The process of implementing SUPR into the HAD care in the intervention arm will be evaluated. The main aims of this evaluation are to gain insight into 1) the circumstances in which the intervention was implemented, 2) (non-) compliance with the intervention and 3) the professionals’ and clients’ appraisal of the intervention.
The process evaluation will be carried out according to the framework as proposed by Linnan and Steckler.61 It covers seven parameters: recruitment, reach, fidelity, dose delivered, dose received and implemented, satisfaction and perceived benefit.62 A brief description of each of the parameters is given below.
Additionally, focus group discussions with participants from the intervention group will be organised to gain insight into the reasons for using the knowledge of SUPR in their daily lives or not. A minimum of two focus groups will be organised. The exact number will depend on data saturation. Heterogeneity in age, gender, educational level, severity of hearing impairment and stage of behaviour change (at baseline) within the groups will bestrived for. Given the difficulties hearing-impaired individuals might have with group conversations, the focus groups will have a maximum size of six participants each.
Any future protocol modifications will be submitted to the VU University Medical Center Medical Ethical Committee. Directly on approval, the modification will be corresponded to the trial registry.
Personal information about enrolled participants will only be shared with employees of the headquarters of the HAD practices who signed a privacy declaration. This exchange of personal information will only occur in order to collect data within the framework of the study (eg, to collect audiogram data, hearing aid purchase status and use of SUPR). Any exchanged data and personal information will be password protected.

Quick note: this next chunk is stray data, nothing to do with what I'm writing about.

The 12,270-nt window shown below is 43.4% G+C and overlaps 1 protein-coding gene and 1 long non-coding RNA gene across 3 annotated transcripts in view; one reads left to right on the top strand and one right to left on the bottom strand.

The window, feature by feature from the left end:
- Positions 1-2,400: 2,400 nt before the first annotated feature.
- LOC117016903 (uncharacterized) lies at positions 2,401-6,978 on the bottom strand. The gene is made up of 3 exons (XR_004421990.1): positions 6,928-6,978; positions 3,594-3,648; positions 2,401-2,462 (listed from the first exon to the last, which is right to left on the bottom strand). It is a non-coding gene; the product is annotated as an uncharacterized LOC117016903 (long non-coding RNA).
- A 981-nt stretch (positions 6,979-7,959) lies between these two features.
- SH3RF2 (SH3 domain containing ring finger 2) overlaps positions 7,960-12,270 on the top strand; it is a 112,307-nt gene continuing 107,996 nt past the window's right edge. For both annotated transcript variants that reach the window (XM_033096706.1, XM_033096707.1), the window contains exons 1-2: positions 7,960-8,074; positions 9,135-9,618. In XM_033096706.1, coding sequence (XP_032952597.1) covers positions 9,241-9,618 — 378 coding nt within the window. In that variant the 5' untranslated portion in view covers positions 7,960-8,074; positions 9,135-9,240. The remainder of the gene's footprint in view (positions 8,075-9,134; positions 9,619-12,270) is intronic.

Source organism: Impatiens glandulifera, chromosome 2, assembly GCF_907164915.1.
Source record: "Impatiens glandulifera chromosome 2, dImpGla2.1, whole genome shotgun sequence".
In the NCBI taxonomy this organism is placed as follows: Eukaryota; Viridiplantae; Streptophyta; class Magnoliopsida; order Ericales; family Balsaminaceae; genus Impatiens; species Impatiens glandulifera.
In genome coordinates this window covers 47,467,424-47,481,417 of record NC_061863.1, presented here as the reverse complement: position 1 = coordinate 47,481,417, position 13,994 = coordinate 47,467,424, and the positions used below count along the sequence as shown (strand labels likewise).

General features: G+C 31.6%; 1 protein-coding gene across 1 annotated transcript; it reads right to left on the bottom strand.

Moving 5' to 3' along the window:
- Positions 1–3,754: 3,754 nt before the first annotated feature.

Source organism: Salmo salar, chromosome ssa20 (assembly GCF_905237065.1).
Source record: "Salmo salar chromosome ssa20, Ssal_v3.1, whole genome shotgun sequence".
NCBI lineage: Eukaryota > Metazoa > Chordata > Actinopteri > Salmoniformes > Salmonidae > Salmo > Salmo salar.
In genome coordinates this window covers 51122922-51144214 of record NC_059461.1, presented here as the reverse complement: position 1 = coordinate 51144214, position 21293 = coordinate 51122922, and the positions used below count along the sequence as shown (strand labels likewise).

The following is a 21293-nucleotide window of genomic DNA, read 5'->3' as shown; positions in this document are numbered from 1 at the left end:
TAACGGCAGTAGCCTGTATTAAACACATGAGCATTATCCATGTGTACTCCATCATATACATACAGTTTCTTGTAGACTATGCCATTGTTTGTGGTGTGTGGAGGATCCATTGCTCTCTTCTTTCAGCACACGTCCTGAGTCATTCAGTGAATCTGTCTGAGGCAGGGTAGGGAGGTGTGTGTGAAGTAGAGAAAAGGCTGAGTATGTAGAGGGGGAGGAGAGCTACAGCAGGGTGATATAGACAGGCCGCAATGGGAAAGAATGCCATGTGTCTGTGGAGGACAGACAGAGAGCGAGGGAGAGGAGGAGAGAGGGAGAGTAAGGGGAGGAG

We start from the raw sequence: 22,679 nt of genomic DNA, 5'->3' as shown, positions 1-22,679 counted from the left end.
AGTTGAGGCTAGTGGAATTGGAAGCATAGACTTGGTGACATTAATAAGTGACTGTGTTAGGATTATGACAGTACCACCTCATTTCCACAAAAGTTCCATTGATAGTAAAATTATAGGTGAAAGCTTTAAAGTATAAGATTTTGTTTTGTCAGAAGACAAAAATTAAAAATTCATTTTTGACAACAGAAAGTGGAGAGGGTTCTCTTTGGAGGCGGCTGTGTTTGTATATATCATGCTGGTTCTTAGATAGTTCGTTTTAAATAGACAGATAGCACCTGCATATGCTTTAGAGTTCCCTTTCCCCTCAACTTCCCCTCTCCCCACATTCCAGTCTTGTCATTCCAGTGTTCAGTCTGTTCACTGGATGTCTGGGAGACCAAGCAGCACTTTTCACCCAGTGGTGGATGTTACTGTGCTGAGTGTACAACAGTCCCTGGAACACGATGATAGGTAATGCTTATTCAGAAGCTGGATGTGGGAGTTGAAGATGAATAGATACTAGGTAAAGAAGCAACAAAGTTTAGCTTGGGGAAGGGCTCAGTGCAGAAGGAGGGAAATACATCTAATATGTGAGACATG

VU University Medical Center has all property rights on the final results of the trial and is entitled to publish the results. The funder is not entitled to publish the results without written consent of the VU University Medical Center. These agreements are secured in a contract. For specific author contributions for the current paper, see ‘Authors' contributions’.
Findings of the study will be published in scientific journals and presented at scientific conferences, and were communicated within the national and international media. A short report of the study findings was sent to interested participants. The results were communicated within the hearing aid dispenser company.
Data collection forms and procedures for data management are available on request. All data will be collected digitally and will be stored on a computer disk at the VU University Medical Center, which is locked with a security code only available to members of the SUPR research team. According to Good Clinical Practice guidelines and after having received informed consent, data will be archived for a period of 15 years after finalising the study. After finalisation, the key file (connecting participant numbers to the names and contact details of the participant) will be destroyed once it was expected that participants do not need to be approached further for the purposes of the study. We will perform double data entry of a selection of the audiograms and the baseline AIADH data for quality purposes.
The study is subjected to local regulations and its quality is monitored by the research institutes (ie, EMGO+) Quality Committee. This committee is responsible for developing, implementing and maintaining a system for quality assurance and control for all research within the institute. Due to the decision of the Dutch Institutional Review Board of the VU Medical University Center Amsterdam that the study does not fall under the Research Involving Human Subjects Act, the formation of a Clinical Trial Data Monitoring Committee was not deemed necessary.